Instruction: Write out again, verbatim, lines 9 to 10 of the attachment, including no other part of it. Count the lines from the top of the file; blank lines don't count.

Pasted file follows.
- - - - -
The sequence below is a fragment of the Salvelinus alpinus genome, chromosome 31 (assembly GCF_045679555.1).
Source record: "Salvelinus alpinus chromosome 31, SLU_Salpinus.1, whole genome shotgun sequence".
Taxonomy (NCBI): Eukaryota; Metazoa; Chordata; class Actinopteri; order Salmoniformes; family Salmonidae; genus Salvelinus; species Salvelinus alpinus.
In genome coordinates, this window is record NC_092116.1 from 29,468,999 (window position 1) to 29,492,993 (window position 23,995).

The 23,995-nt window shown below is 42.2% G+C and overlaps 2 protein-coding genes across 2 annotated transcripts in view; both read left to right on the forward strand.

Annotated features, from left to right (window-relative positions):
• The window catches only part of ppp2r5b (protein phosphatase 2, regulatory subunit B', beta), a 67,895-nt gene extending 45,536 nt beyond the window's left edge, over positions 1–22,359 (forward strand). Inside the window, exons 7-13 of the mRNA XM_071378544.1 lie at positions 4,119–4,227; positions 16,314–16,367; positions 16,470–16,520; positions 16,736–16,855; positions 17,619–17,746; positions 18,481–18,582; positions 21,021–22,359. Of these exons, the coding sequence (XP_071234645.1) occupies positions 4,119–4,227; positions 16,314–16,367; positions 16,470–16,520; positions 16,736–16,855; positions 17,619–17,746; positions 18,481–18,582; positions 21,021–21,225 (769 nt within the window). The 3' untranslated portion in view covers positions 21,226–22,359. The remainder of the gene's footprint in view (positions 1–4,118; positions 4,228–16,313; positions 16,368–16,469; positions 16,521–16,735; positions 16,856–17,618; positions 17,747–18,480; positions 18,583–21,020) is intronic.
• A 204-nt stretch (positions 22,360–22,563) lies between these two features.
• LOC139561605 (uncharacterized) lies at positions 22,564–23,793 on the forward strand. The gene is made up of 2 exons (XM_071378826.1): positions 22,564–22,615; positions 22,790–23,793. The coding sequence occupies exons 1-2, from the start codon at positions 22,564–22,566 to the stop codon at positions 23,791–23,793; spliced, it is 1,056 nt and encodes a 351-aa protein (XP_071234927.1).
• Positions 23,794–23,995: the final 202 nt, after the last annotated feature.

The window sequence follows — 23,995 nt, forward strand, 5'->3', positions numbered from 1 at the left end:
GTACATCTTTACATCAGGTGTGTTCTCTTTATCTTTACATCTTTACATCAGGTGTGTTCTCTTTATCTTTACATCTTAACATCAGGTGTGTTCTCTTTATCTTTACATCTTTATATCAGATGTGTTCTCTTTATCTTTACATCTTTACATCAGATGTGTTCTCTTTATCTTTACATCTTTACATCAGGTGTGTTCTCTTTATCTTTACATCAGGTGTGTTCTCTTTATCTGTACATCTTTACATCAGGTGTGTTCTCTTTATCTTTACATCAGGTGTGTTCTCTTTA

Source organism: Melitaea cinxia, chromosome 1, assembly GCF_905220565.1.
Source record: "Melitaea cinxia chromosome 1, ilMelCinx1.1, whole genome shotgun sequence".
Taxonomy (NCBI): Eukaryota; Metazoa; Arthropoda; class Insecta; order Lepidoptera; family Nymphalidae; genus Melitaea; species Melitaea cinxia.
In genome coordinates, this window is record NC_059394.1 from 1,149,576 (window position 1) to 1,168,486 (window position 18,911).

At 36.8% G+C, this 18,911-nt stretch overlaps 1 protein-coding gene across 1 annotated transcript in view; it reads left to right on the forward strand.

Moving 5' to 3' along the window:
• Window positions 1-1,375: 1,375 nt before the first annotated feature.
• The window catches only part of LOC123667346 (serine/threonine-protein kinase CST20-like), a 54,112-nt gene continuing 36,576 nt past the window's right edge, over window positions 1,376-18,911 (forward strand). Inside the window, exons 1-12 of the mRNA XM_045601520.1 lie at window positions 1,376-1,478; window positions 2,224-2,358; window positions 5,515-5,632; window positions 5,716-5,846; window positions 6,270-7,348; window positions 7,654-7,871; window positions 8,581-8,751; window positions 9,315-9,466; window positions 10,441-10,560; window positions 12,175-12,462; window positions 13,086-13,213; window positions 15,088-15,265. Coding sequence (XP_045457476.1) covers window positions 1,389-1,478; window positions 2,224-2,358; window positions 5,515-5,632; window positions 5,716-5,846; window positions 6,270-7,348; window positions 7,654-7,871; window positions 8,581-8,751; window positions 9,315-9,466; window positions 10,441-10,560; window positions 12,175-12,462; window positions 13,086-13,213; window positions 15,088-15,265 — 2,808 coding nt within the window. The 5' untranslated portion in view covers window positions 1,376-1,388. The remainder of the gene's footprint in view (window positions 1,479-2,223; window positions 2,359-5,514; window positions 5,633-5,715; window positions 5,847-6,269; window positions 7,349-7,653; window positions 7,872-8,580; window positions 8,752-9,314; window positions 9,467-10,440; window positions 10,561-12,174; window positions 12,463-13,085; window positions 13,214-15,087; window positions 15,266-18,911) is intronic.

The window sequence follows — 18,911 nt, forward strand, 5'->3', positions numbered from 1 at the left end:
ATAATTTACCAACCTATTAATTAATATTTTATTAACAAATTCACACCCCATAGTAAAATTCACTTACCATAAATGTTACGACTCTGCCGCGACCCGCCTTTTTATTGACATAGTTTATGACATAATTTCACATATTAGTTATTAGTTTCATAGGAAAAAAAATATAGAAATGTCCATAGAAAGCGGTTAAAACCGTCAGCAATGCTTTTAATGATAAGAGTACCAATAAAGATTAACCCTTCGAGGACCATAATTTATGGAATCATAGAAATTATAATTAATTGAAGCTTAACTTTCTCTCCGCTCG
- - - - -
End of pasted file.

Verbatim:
• LOC139561605 (uncharacterized) lies at positions 22,564–23,793 on the forward strand. The gene is made up of 2 exons (XM_071378826.1): positions 22,564–22,615; positions 22,790–23,793. The coding sequence occupies exons 1-2, from the start codon at positions 22,564–22,566 to the stop codon at positions 23,791–23,793; spliced, it is 1,056 nt and encodes a 351-aa protein (XP_071234927.1).
• Positions 23,794–23,995: the final 202 nt, after the last annotated feature.